Another go on Crawford
On the surface, Ohio v. Clark presents a simple question. A three and a half year old son came to school one day with some serious bruises. The teacher asked who did it. The boy said that Dee -- Darius Clark, his mother's boyfriend -- did it. At trial, the teacher's statements, along with the boy's statements to various family members, the social worker, and the police, came in. The boy's testimony did not; the judge ruled he was incompetent to testify. Clark was convicted and sentenced to thirty years in prison.
The 8th District reversed, finding that the statements to the family members didn't qualify under EvidR 807, and that the statements to the others were "testimonial" under Crawford v. Washington. The statements to the police and social worker were easy calls there, but the court also held that teachers, by virtue of their statutory duty to report abuse, were "government agents," and thus statements to them were testimonial as well. The Ohio Supreme Court affirmed, and the Potomac Nine took it in, and heard argument on the case on Monday, on the simple question of whether the teachers should have been regarded as "government agents."
Of course, it wasn't that simple. My takeaways, in order of importance:
Are statements made to non-government agents covered by Crawford? That was one of the questions that the Court's never directly addressed, although it hinted in one case that statements to neighbors or family members would be covered, "if it all," by the State's hearsay rules. The reason for that is the historical underpinnings of the Confrontation Clause, as explained in Crawford: the purpose was to prevent the English practice of the King's agents taking statements from witnesses and then testifying to them at trial, preventing the defendant from confronting the person who actually made the statement.
But that was barely mentioned in oral argument. One instance came from Scalia, in which he got the State's attorney, Cuyahoga County assistant prosecutor Matt Meyer, to acknowledge that answers to questions asked in a civil deposition could fall under Crawford, even though the questioner was a private person. Another was Sotomayor's statement that "whether it's given to a private individual or a police officer is irrelevant. The question is, was it intended to substitute for testimony to be used later?"
That's not to suggest that the ultimate opinion isn't going to address that issue; both Meyer and the Assistant Solicitor General harped on that, and it's an easy doctrinal line to draw. I'm not sure it's that important to the case, though, because it avoids the central question of how the mandatory reporting requirement affects the status of the teachers.
So if the private/government agent distinction isn't relevant, what is? Rather than draw the distinction the State wanted, the justices seemed more inclined to analyze whether the statement was testimonial under Crawford and its progeny. The formulation in Crawford for what constituted a "testimonial statement" was vague: a statement which the declarant would objectively believe would be used in later prosecution. Obviously, no three-year old is going to understand that.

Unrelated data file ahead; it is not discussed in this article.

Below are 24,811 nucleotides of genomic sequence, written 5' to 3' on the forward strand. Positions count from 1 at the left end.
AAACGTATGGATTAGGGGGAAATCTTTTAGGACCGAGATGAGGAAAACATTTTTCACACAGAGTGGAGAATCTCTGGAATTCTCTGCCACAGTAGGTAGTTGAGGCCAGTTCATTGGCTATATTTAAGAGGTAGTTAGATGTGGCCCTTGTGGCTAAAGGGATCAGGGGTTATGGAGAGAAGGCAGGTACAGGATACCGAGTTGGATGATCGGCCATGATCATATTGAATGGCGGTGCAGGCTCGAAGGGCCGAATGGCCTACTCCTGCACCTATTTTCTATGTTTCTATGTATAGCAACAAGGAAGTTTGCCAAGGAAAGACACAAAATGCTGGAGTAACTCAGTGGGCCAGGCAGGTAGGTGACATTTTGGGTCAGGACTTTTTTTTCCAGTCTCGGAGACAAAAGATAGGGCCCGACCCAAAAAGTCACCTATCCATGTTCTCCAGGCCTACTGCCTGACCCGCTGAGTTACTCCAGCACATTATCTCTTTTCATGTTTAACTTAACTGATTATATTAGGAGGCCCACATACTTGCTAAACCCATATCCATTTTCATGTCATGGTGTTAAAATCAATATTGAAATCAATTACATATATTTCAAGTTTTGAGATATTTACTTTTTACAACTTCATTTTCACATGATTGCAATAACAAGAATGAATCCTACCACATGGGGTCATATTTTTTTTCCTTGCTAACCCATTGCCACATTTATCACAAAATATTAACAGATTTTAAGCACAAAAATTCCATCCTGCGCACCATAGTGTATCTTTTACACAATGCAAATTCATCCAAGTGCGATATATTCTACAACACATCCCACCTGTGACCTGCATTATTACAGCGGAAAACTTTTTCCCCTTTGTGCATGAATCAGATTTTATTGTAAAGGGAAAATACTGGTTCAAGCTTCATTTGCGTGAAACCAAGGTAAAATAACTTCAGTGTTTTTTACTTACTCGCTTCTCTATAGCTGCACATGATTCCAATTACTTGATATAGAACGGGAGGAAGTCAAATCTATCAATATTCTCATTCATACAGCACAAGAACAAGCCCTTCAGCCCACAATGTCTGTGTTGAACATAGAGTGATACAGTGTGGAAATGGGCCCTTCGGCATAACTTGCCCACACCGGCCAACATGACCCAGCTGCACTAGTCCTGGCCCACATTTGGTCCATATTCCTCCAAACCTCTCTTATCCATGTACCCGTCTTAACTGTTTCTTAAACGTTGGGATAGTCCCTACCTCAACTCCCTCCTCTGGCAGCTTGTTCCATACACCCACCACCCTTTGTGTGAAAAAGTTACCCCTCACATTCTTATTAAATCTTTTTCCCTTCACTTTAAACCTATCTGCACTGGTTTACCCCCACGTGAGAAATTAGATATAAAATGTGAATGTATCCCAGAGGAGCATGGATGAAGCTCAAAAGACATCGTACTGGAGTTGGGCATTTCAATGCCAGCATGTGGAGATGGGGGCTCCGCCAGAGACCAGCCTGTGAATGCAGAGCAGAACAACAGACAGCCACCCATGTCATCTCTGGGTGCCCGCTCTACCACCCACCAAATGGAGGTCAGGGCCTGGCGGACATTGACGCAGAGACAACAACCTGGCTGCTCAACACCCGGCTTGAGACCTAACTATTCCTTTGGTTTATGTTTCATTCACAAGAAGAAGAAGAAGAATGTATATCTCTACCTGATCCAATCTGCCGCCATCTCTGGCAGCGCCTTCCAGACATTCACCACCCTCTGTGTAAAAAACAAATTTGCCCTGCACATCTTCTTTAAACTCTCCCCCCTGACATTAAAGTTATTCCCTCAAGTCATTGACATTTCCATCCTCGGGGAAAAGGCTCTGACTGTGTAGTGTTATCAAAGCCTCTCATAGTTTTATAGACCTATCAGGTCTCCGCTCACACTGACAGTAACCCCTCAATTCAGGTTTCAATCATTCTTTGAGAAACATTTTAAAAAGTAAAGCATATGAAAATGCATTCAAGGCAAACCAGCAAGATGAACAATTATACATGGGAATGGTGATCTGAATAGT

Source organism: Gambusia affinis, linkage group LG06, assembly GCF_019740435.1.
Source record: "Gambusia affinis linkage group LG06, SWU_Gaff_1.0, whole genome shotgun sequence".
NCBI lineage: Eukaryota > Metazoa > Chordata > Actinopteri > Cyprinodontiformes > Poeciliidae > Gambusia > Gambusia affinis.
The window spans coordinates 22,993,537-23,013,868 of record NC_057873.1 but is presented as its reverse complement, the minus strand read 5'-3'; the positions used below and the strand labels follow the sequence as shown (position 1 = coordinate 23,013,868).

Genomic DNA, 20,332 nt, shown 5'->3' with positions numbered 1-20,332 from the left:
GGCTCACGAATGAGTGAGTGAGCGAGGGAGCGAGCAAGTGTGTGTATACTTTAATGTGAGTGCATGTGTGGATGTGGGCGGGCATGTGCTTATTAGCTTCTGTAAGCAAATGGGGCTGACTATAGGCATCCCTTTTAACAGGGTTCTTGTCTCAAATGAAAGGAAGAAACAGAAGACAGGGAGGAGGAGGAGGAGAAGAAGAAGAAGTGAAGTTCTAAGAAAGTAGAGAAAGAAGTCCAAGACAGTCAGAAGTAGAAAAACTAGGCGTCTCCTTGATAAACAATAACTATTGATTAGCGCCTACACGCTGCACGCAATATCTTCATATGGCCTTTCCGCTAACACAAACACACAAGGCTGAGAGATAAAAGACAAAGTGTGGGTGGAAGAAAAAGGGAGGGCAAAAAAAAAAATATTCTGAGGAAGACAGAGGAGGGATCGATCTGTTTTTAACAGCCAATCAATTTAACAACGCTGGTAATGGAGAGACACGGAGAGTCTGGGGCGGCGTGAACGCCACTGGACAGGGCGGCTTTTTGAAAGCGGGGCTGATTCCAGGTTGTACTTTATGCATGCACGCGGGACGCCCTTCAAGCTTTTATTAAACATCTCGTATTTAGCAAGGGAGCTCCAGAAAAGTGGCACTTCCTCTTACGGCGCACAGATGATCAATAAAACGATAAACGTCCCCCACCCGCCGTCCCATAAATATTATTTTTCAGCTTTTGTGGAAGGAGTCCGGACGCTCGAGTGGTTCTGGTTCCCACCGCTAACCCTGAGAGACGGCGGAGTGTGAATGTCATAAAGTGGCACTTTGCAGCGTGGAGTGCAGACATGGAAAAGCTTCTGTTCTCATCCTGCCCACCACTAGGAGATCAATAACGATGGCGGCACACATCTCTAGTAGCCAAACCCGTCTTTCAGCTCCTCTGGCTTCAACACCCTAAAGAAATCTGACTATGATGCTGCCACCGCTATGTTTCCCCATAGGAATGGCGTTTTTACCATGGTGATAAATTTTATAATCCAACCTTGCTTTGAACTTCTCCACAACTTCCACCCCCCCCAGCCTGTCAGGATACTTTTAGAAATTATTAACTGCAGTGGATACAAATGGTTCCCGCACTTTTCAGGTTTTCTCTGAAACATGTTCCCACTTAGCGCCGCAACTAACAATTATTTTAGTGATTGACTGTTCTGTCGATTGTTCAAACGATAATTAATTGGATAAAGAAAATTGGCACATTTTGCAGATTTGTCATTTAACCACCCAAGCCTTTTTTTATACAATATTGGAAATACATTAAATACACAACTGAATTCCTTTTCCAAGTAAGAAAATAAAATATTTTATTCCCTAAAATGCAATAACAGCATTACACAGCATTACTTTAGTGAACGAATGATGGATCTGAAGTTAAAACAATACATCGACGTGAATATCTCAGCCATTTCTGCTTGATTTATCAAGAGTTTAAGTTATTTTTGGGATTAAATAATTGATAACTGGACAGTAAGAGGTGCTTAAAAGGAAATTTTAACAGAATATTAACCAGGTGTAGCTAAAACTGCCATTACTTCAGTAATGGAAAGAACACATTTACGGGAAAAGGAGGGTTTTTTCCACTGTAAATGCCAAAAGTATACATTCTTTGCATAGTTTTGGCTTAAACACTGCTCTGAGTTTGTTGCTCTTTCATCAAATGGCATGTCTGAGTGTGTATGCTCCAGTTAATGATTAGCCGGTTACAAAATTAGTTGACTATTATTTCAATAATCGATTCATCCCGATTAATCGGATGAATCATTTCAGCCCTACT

But the formulation in Crawford was vague because it could be -- the statement there, a written four-page statement produced as the result of police interrogation in the stationhouse -- was testimonial under any conceivable definition. Later cases, though, involving 911 calls and a dying victim's responses to police questions as to who had shot him, developed the "primary purpose" test: whether the primary purpose of interrogation was to respond to an ongoing emergency (non-testimonial) or to gather facts for investigation and prosecution (testimonial).
That's to be determined by the "totality of the circumstances": the intent of the declarant, the intent of the questioner, and the circumstances of the situation. As in so many applications of the "totality of the circumstances" test, it's more helpful in theory than in application. And the biggest problem is that the test a binary one: either the questions and answers are intended to respond to the emergency, or to investigate the crime. As Alito and Kennedy pointed out, that's not how it works in real life: what happens when fifty percent is for safety and fifty percent for investigation? That's arguably true here: the whole purpose of the mandatory reporting statutes is to ensure that the authorities are brought into the picture, not only to protect the child but to prosecute the perpetrator.
What's more, ignoring the investigative aspect ignores the realities of how that can be abused. Clark's attorney pointed to the manual issued by the Texas attorney general, instructing teachers in such situations to get all the information they can from the child, on the basis that statements made to teachers won't be excluded, while statements made to social workers and police will.
So what's going to happen? You're really sifting the goat entrails to figure how this is going to come down. Several of the justices appeared to be discomfited by the prospect of a man spending thirty years in prison based solely on the statements of a child who was never cross-examined and who was found incompetent to boot. That's mitigated by the fact that whatever happens, Clark's going to get a new trial: the reversal because of admission of the testimony of the police, social worker, and family members will stand, regardless of what the Court does with the testimony of the teachers.
One thing that's probably not going to happen is the demise of Crawford. As I've mentioned before, while Crawford was a 9-0 decision, several justices have become increasingly uneasy with its application. Breyer and Kennedy are almost sure votes to overrule it. Breyer made some noises about it, but it looks like Crawford will live for another day. Whether Clark will clarify its application is another matter.